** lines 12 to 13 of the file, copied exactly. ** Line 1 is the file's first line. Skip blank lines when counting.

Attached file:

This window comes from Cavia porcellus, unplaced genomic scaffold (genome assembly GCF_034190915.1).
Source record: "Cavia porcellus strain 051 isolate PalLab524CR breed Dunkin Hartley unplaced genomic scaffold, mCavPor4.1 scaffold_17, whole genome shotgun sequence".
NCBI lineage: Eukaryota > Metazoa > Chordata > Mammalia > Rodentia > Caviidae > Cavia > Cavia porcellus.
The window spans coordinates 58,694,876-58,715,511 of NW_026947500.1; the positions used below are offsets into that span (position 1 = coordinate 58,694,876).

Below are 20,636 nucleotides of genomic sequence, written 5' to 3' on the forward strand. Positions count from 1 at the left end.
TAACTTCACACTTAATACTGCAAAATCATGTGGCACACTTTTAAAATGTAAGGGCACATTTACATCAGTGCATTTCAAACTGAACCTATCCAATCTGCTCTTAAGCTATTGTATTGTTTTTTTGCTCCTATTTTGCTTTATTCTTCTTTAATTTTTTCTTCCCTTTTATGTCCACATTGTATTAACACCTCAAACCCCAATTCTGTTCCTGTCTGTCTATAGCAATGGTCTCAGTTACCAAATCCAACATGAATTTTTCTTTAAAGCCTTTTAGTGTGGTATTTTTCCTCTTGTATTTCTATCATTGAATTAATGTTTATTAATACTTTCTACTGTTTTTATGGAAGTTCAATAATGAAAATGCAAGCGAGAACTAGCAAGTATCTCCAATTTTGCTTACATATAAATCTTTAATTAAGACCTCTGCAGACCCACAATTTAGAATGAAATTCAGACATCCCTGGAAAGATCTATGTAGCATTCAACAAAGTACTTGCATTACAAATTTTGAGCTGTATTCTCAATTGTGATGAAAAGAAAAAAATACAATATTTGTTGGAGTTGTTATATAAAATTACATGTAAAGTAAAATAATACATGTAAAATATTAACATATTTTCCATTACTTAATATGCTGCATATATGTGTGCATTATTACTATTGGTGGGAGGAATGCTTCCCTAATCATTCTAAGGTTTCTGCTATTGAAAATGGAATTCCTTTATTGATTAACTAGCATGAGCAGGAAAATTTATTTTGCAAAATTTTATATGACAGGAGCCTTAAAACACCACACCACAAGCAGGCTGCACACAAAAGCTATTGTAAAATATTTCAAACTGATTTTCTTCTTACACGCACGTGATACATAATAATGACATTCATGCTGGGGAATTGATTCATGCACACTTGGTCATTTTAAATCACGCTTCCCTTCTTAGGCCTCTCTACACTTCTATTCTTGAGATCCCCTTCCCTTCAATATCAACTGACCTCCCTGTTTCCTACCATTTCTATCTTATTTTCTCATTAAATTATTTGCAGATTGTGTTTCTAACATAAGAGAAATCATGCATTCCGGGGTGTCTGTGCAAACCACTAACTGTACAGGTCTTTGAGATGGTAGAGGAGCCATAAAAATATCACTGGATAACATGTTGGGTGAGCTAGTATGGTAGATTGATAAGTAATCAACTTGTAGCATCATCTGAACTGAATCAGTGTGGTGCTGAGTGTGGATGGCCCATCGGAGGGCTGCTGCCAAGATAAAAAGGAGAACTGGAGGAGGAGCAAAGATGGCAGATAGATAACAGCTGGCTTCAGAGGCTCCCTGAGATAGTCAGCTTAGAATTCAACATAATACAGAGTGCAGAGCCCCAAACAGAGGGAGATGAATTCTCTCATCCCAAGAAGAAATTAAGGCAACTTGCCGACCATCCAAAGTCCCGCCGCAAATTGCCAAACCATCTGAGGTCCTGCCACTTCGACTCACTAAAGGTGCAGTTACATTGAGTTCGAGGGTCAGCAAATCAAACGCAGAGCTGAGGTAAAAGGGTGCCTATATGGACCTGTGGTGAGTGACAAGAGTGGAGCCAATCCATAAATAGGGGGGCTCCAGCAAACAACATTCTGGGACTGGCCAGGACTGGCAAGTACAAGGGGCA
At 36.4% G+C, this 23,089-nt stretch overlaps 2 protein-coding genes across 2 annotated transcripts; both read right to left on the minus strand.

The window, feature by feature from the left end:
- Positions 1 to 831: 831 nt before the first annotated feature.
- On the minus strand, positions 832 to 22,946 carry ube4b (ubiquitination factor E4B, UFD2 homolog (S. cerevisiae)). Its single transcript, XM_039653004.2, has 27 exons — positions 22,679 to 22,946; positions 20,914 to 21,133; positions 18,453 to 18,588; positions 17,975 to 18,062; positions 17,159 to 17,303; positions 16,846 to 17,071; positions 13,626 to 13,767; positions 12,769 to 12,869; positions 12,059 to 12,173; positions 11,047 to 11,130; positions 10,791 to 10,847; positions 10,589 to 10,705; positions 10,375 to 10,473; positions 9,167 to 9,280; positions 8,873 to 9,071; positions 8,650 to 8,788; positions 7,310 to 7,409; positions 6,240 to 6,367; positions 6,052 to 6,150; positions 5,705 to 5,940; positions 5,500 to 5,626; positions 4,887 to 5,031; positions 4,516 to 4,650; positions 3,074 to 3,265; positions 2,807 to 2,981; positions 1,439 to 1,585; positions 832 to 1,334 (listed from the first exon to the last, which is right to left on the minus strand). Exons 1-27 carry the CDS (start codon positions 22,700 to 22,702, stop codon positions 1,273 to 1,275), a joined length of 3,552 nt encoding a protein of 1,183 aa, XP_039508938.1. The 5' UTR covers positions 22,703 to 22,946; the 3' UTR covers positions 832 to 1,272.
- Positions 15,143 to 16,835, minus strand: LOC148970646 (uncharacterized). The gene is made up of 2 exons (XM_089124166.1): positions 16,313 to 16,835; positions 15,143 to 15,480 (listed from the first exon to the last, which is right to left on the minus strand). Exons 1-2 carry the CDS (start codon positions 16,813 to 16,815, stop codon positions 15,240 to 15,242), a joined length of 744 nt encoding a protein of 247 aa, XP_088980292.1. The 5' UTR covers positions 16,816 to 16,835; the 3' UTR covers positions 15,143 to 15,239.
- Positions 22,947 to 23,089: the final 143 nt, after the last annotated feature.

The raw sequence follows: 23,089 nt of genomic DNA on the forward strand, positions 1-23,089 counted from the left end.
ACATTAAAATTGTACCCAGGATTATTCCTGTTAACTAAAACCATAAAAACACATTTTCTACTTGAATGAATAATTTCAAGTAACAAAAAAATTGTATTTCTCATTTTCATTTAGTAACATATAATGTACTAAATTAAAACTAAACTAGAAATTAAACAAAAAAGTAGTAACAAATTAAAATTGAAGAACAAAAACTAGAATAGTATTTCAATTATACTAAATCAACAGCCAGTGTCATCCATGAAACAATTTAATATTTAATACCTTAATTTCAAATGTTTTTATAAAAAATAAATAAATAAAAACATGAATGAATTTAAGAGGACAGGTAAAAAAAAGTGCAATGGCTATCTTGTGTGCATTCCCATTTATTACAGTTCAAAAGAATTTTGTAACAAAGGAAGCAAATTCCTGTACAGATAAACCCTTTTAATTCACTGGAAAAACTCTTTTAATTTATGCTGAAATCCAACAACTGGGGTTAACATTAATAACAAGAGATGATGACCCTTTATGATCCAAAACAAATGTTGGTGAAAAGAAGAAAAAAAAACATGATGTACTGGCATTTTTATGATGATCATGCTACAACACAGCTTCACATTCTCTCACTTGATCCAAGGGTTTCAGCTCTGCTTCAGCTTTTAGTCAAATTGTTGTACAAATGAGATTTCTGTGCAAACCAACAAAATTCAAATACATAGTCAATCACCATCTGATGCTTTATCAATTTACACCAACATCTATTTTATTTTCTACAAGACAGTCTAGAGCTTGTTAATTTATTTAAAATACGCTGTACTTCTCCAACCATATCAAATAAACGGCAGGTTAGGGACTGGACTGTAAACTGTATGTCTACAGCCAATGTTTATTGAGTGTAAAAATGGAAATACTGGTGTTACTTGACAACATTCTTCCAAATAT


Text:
- Positions 22,947 to 23,089: the final 143 nt, after the last annotated feature.

The raw sequence follows: 23,089 nt of genomic DNA on the forward strand, positions 1-23,089 counted from the left end.